Victoria in Lunenburg County, Virginia — The American South (Mid-Atlantic)
The People's Community Center
—Lunenburg County —
Inscription. On May 13, 1947, several African-American leaders in Lunenburg County met at First Baptist Church in Victoria to discuss the need for a centrally located building large enough to accommodate countywide gatherings and educational activities for blacks. Out of a need to deal with the effects of racism and the state policy of “Separate, But Equal”, the idea to build The People’s Community Center was born. Lunenburg Training School, the high school for “negroes,” consisted primarily of an assortment of wooden buildings, without a gymnasium or adequate space for large group gatherings, such as graduations.
By Bernard Fisher, June 13, 2010
1. The People's Community Center CRIEHT Marker
John E. Williams, a local mortician and shoe repair shop owner, led the effort in planning, promoting and executing the plan for a new building. With no available funds, the small group was encouraged when Mr. and Mrs. R. M. Williams, owners of Victoria Supply Company, donated land and extended credit for building materials. The resulting sturdy cinder block building was constructed mainly with freely given volunteer labor, mostly from returning World War II black veterans. It was paid for through a variety of fundraising activities.
Since its opening, the Center was used mainly, but not solely, by the African-American citizenry for numerous social, educational, religious, recreational,
political and other activities. It was also a voting precinct and a meeting place for senior citizens and Civil Rights planning sessions. From 1952 – 1969 the Center was used by the African-American high school for graduations, basketball games, proms and other countywide school related events. In 1966 the Center was condemned after the roof collapsed as a result of heavy snowfall and ice accumulation. However, through coordinated private and public efforts it was rebuilt and reopened on September 9, 2000.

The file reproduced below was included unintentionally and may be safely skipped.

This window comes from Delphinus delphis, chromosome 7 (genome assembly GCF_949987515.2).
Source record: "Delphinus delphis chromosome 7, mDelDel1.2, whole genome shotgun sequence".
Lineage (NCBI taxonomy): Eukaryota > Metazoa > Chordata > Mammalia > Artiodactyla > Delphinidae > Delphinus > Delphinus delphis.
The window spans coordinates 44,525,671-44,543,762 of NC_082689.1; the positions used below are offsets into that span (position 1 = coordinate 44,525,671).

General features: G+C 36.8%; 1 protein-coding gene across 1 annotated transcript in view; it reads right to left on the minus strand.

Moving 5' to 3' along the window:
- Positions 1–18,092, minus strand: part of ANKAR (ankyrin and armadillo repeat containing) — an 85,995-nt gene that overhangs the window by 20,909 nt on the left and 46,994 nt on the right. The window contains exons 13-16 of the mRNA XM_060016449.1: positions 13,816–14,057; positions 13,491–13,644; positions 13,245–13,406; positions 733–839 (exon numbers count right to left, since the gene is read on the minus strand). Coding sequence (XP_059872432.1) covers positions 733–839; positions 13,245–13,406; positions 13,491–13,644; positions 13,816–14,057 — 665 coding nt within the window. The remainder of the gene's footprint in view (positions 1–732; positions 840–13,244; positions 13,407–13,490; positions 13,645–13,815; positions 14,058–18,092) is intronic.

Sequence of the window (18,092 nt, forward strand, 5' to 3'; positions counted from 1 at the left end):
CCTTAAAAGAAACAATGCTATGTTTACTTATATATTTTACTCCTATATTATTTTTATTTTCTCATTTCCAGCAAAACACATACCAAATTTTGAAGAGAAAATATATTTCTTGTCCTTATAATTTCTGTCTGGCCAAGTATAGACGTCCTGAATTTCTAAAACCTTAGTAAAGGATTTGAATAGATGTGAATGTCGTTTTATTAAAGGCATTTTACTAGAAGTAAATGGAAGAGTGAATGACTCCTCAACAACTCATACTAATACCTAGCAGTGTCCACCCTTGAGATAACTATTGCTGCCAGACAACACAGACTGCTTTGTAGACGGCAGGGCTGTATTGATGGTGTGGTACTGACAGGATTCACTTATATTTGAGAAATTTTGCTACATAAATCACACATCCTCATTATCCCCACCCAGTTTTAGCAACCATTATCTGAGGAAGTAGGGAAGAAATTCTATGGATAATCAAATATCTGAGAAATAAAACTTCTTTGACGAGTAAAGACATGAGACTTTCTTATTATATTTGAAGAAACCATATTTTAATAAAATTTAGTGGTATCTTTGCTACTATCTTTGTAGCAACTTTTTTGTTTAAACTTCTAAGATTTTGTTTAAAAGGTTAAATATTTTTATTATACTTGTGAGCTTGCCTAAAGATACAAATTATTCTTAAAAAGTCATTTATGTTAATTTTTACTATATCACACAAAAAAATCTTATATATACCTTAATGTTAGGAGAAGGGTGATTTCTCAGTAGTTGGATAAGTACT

2. Left panel photos
(Top) Lunenburg County Training School graduating class of 1952; (Middle) The original Peoples Community Center; (Bottom) The Lunenburg High School varsity basketball team, 1954-55.
Erected by Civil Rights in Education Heritage Trail®. (Marker Number 21.)
Marker series. This marker is included in the Civil Rights in Education Heritage Trail marker series.
Location. 36° 59.167′ N, 78° 13.459′ W. Marker is in Victoria, Virginia, in Lunenburg County. Marker is at the intersection of Tidewater Avenue and West 7th Street, on the right when traveling east on Tidewater Avenue. Touch for map. Marker is in this post office area: Victoria VA 23974, United States of America.
Other nearby markers. At least 8 other markers are within 6 miles of this marker, measured as the crow flies. Nathaniel Lee Hawthorne (approx. 0.2 miles away); Town of Victoria (approx. half a mile away); Lunenburg County Confederate Monument